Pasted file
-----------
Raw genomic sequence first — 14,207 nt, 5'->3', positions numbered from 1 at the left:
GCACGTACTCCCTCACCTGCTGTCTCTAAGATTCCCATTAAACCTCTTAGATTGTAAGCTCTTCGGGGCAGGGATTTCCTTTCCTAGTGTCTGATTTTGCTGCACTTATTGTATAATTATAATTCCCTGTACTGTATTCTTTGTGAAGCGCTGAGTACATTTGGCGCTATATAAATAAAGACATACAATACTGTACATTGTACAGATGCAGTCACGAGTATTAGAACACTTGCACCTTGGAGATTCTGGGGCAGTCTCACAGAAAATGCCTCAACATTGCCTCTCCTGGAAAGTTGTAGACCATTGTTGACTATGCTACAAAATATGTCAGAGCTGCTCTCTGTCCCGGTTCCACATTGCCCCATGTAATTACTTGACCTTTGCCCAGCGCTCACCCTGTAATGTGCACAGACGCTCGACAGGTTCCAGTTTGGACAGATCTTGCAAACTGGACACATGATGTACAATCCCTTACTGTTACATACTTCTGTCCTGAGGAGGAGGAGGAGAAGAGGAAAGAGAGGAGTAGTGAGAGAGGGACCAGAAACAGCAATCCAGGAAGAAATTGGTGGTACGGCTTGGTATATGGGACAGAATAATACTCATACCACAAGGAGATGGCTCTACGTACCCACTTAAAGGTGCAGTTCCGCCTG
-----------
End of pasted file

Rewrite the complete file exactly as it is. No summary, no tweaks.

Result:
Raw genomic sequence first — 14,207 nt, 5'->3', positions numbered from 1 at the left:
GCACGTACTCCCTCACCTGCTGTCTCTAAGATTCCCATTAAACCTCTTAGATTGTAAGCTCTTCGGGGCAGGGATTTCCTTTCCTAGTGTCTGATTTTGCTGCACTTATTGTATAATTATAATTCCCTGTACTGTATTCTTTGTGAAGCGCTGAGTACATTTGGCGCTATATAAATAAAGACATACAATACTGTACATTGTACAGATGCAGTCACGAGTATTAGAACACTTGCACCTTGGAGATTCTGGGGCAGTCTCACAGAAAATGCCTCAACATTGCCTCTCCTGGAAAGTTGTAGACCATTGTTGACTATGCTACAAAATATGTCAGAGCTGCTCTCTGTCCCGGTTCCACATTGCCCCATGTAATTACTTGACCTTTGCCCAGCGCTCACCCTGTAATGTGCACAGACGCTCGACAGGTTCCAGTTTGGACAGATCTTGCAAACTGGACACATGATGTACAATCCCTTACTGTTACATACTTCTGTCCTGAGGAGGAGGAGGAGAAGAGGAAAGAGAGGAGTAGTGAGAGAGGGACCAGAAACAGCAATCCAGGAAGAAATTGGTGGTACGGCTTGGTATATGGGACAGAATAATACTCATACCACAAGGAGATGGCTCTACGTACCCACTTAAAGGTGCAGTTCCGCCTG